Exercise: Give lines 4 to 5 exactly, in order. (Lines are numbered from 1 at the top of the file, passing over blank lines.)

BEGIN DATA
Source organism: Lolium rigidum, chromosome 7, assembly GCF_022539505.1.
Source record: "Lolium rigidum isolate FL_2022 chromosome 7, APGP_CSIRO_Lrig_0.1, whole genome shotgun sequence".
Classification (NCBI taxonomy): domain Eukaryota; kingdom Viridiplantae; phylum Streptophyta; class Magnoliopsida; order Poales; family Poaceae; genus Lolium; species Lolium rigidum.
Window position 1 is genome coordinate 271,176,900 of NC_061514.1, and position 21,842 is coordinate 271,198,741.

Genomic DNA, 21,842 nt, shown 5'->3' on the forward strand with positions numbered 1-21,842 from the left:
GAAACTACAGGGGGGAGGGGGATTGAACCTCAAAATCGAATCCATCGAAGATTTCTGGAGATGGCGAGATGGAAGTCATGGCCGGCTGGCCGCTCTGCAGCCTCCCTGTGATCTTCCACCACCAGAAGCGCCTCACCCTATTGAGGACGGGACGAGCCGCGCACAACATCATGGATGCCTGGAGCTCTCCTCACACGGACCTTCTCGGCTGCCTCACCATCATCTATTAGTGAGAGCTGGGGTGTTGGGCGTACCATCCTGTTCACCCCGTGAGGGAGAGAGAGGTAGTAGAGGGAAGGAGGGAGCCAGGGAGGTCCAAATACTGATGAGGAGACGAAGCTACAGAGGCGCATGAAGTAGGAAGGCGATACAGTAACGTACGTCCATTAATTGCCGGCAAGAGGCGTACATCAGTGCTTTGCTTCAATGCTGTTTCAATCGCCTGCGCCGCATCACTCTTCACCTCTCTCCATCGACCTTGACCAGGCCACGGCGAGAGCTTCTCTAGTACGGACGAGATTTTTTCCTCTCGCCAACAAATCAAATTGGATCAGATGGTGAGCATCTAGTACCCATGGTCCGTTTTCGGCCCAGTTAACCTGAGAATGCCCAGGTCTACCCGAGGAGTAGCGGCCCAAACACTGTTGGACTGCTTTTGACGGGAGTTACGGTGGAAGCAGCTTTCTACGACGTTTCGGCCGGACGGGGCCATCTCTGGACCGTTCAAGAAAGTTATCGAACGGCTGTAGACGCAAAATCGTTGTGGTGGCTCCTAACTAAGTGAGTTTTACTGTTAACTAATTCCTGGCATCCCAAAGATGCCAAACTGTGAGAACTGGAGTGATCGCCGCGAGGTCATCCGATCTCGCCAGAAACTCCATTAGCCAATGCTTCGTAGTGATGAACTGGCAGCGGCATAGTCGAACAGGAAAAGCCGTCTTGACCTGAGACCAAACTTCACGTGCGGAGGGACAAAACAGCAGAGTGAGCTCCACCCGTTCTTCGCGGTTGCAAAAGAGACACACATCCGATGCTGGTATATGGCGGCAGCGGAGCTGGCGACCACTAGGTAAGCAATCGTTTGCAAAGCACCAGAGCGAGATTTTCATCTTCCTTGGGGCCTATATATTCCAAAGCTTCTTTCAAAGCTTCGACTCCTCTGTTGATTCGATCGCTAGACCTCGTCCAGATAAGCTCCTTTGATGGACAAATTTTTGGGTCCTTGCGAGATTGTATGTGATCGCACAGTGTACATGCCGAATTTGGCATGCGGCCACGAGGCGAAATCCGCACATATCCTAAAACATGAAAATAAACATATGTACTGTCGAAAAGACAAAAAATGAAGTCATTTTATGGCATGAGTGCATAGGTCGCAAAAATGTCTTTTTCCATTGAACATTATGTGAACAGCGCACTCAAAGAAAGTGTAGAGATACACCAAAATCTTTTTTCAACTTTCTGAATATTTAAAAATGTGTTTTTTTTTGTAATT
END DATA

Window position 1 is genome coordinate 271,176,900 of NC_061514.1, and position 21,842 is coordinate 271,198,741.

Genomic DNA, 21,842 nt, shown 5'->3' on the forward strand with positions numbered 1-21,842 from the left: